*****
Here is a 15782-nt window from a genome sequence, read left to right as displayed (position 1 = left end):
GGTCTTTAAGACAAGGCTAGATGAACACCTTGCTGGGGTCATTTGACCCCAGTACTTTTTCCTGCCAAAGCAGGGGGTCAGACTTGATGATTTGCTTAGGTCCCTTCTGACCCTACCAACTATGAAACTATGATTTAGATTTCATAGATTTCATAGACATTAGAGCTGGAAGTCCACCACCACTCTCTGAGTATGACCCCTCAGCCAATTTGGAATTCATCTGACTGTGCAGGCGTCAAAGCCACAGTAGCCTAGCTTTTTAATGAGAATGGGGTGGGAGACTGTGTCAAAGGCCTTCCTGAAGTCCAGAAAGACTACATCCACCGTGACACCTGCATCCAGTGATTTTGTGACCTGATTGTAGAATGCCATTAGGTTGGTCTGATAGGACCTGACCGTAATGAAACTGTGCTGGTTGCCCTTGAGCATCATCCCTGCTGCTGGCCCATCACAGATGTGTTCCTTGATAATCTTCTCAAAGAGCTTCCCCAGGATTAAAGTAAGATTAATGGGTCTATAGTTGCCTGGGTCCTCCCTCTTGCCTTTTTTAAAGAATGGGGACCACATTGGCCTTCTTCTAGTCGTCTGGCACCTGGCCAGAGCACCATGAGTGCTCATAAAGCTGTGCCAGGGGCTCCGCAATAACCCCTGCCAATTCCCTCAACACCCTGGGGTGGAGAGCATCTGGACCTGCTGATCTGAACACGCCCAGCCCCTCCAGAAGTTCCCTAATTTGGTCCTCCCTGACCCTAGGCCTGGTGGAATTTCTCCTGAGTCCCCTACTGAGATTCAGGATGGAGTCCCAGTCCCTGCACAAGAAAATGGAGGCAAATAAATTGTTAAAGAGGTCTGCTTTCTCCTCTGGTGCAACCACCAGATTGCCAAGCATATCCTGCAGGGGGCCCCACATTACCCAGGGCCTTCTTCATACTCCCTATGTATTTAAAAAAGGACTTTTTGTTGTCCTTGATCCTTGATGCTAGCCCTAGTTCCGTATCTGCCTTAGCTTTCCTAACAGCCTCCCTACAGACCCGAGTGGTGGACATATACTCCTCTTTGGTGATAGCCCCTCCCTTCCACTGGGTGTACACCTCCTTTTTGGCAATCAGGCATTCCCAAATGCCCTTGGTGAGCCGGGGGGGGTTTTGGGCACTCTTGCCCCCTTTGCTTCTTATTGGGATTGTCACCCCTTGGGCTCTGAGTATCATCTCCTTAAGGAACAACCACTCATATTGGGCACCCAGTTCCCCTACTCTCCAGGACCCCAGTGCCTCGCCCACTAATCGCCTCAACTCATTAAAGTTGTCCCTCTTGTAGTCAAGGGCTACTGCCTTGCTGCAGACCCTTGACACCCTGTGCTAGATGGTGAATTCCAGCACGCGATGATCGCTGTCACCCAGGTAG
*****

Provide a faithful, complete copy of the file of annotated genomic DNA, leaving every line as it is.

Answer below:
Here is a 15782-nt window from a genome sequence, read left to right as displayed (position 1 = left end):
GGTCTTTAAGACAAGGCTAGATGAACACCTTGCTGGGGTCATTTGACCCCAGTACTTTTTCCTGCCAAAGCAGGGGGTCAGACTTGATGATTTGCTTAGGTCCCTTCTGACCCTACCAACTATGAAACTATGATTTAGATTTCATAGATTTCATAGACATTAGAGCTGGAAGTCCACCACCACTCTCTGAGTATGACCCCTCAGCCAATTTGGAATTCATCTGACTGTGCAGGCGTCAAAGCCACAGTAGCCTAGCTTTTTAATGAGAATGGGGTGGGAGACTGTGTCAAAGGCCTTCCTGAAGTCCAGAAAGACTACATCCACCGTGACACCTGCATCCAGTGATTTTGTGACCTGATTGTAGAATGCCATTAGGTTGGTCTGATAGGACCTGACCGTAATGAAACTGTGCTGGTTGCCCTTGAGCATCATCCCTGCTGCTGGCCCATCACAGATGTGTTCCTTGATAATCTTCTCAAAGAGCTTCCCCAGGATTAAAGTAAGATTAATGGGTCTATAGTTGCCTGGGTCCTCCCTCTTGCCTTTTTTAAAGAATGGGGACCACATTGGCCTTCTTCTAGTCGTCTGGCACCTGGCCAGAGCACCATGAGTGCTCATAAAGCTGTGCCAGGGGCTCCGCAATAACCCCTGCCAATTCCCTCAACACCCTGGGGTGGAGAGCATCTGGACCTGCTGATCTGAACACGCCCAGCCCCTCCAGAAGTTCCCTAATTTGGTCCTCCCTGACCCTAGGCCTGGTGGAATTTCTCCTGAGTCCCCTACTGAGATTCAGGATGGAGTCCCAGTCCCTGCACAAGAAAATGGAGGCAAATAAATTGTTAAAGAGGTCTGCTTTCTCCTCTGGTGCAACCACCAGATTGCCAAGCATATCCTGCAGGGGGCCCCACATTACCCAGGGCCTTCTTCATACTCCCTATGTATTTAAAAAAGGACTTTTTGTTGTCCTTGATCCTTGATGCTAGCCCTAGTTCCGTATCTGCCTTAGCTTTCCTAACAGCCTCCCTACAGACCCGAGTGGTGGACATATACTCCTCTTTGGTGATAGCCCCTCCCTTCCACTGGGTGTACACCTCCTTTTTGGCAATCAGGCATTCCCAAATGCCCTTGGTGAGCCGGGGGGGGTTTTGGGCACTCTTGCCCCCTTTGCTTCTTATTGGGATTGTCACCCCTTGGGCTCTGAGTATCATCTCCTTAAGGAACAACCACTCATATTGGGCACCCAGTTCCCCTACTCTCCAGGACCCCAGTGCCTCGCCCACTAATCGCCTCAACTCATTAAAGTTGTCCCTCTTGTAGTCAAGGGCTACTGCCTTGCTGCAGACCCTTGACACCCTGTGCTAGATGGTGAATTCCAGCACGCGATGATCGCTGTCACCCAGGTAG